2) The crossbow bolt pretty much delivers as much damage as the arrow, and more than the sling. To give the mage proficiency in it, might start to unbalance the game a bit.

    All said, I'm not against the mage getting crossbow. I very much like all kinds of variety in the game to make it more interesting. Somehow, though, if the mage does get proficiency in the crossbow I'd like to see him have just a little more difficulty with it (let it have a -1 penalty instead of the usual -2 penalty for lacking proficiency. If his Dex is high enough then he would automatically partially overcome that disadvantage).

    BelgarathMTHJuliusBorisov
  • SCARY_WIZARDSCARY_WIZARD Member Posts: 1,425
    CaptRory said:

    Crossbows were the answer to the English Longbow. Whereas to train an excellant longbowman you had to start with his grandfather, crossbows were much easier to learn to use. They're the sort of weapon you could hand off to a 12 year old in a besieged castle and tell him to shoot at the guys that talk funny and have us surrounded.

    Agreed, agreed, agreed!

    Even those incompetent scrub dudes on Robin of Sherwood put them to use to devestating effect in the first season...

    BelgarathMTHJuliusBorisov
  • ZanathKariashiZanathKariashi Member Posts: 2,867
    edited May 2013
    Also keep in mind that PnP Crossbows are HORRIBLY slow to fire compared to other ranged weapons. Light is 1 attack which isn't bad and makes more sense then them using slings, and heavy is only 1/2 attack (requiring 2 rounds to actually fire), and in PnP bows and x-bows can't benefit from bonus attacks from warrior levels or specialization (specialization just reduces the to-hit penalty for firing at close range or at targets in melee and increases the damage of close range shots). Not to mention the fact they horrible thac0, so the massive volume of dart fire (3 attacks per round) is actually a better choice since you're more likely to cause damage.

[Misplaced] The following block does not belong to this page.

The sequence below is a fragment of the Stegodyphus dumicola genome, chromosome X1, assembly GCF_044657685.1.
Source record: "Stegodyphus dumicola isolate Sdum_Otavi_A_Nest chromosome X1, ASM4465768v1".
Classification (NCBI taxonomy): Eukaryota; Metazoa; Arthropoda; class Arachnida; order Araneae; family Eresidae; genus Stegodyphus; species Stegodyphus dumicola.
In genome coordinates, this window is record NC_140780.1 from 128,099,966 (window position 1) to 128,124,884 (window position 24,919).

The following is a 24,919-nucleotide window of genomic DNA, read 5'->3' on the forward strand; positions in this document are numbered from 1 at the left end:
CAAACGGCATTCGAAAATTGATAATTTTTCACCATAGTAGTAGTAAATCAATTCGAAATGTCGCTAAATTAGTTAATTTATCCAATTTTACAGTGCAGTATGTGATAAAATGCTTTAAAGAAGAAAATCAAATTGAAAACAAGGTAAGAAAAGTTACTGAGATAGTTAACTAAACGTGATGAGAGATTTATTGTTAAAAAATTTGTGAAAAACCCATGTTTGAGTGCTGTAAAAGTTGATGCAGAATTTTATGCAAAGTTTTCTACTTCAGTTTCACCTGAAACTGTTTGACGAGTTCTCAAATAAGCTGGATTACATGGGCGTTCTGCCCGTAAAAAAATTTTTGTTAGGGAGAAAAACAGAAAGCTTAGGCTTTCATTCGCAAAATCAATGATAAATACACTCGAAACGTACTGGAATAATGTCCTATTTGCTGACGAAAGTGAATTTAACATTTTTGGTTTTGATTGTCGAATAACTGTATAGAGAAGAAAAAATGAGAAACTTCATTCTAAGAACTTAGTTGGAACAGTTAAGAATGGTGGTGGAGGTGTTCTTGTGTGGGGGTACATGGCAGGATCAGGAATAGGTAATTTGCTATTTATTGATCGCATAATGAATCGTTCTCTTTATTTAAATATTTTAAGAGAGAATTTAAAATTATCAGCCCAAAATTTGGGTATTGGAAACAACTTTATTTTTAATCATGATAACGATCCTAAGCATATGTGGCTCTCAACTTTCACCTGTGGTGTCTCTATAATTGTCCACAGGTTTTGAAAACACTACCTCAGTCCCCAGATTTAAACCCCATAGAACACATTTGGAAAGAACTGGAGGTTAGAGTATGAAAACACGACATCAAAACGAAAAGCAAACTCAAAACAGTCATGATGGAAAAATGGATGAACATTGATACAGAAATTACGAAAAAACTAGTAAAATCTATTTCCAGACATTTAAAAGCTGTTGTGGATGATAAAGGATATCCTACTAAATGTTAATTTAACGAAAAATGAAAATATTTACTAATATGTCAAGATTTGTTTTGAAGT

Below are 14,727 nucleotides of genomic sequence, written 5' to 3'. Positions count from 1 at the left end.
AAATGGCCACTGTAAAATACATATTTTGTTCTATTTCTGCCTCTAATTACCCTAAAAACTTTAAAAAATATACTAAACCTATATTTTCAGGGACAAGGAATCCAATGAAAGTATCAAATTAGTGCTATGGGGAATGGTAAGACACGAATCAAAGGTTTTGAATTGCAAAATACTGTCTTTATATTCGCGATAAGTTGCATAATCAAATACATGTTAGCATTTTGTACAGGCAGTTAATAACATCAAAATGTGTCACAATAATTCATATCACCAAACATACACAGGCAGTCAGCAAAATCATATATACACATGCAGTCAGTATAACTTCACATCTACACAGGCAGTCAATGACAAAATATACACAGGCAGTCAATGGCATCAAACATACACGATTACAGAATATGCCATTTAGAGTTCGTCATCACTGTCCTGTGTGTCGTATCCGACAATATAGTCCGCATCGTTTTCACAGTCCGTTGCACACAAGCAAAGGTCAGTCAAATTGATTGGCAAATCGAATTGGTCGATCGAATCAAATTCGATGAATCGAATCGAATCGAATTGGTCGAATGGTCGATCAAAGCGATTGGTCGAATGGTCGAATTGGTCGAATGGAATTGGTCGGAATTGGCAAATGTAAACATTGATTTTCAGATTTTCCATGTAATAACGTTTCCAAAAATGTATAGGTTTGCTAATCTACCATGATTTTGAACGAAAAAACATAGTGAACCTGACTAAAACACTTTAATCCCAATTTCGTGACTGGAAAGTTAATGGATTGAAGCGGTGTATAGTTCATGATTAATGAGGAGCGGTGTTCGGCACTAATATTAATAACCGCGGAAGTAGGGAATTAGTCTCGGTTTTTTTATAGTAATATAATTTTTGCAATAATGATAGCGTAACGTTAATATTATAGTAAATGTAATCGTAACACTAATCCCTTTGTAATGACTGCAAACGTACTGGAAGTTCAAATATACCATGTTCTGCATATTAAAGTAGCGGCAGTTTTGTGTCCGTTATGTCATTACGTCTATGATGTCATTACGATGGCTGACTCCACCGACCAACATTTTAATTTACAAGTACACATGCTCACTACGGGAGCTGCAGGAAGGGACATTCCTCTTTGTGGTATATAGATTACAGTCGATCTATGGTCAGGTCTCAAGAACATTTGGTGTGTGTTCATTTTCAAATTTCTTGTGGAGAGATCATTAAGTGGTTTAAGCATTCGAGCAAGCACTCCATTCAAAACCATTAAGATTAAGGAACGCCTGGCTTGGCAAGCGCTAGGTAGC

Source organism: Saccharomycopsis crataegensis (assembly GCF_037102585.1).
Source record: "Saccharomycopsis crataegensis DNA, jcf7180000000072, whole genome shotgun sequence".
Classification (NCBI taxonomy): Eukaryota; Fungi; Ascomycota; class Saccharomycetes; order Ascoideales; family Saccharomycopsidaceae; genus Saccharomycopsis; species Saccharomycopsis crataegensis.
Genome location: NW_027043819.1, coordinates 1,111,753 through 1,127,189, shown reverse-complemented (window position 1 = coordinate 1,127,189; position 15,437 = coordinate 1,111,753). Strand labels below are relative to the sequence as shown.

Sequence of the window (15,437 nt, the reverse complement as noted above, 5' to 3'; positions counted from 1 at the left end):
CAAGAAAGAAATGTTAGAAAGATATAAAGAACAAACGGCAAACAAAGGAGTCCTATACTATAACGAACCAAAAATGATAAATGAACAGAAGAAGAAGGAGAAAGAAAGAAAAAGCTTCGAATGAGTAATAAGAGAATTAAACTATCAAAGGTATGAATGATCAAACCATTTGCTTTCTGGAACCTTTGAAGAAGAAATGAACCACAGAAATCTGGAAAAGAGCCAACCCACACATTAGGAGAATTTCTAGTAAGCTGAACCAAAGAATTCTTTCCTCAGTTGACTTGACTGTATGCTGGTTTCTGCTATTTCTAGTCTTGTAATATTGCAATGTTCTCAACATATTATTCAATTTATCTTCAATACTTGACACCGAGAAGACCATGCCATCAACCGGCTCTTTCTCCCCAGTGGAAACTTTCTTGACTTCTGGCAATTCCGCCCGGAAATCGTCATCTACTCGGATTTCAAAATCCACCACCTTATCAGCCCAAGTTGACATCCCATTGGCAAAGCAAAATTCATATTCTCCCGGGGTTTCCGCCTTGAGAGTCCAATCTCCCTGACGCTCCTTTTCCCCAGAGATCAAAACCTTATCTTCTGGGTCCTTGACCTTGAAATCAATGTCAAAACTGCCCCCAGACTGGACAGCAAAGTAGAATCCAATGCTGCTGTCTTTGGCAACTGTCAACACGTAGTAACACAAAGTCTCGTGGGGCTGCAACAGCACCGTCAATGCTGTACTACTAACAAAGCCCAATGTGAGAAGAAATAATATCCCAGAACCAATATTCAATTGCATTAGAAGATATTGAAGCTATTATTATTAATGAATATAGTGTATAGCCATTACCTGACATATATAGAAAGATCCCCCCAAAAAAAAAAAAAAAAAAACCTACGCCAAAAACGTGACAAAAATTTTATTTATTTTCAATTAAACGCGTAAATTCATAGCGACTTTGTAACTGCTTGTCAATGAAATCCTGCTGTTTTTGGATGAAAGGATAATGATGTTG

As long as the wizard has the minimum strength to cock the thing, he should be able to use it just as well or better as that nearby simpleton peasant. Medieval crossbow training was measured in HOURS...literally like 4-8 hours of practice and you could be good enough to kill heavily experienced knights.

    And yes I find it utterly ridiculous that they can use slings but not crossbows....Slings are the most complex ranged weapon to actually use in the entire game....just getting the rock to go in the right direction is hard enough....actually having enough force to do damage or hit a target in a specific place requires YEARS of practice...they're up there with bows in terms of time requirements to use well.


    But slaves, antiquity armies and shepherds have been using them for forever you might say....well yeah...slinger armies are drilled day in and day out in the practice of the slings (Similar to longbow users in England)....while shepherds...you're sitting in a field watching over sheep...a generally uneventful occurrence 80% of the time...they practiced using a sling to pass the time, and it was also a useful skill for hunting or defense.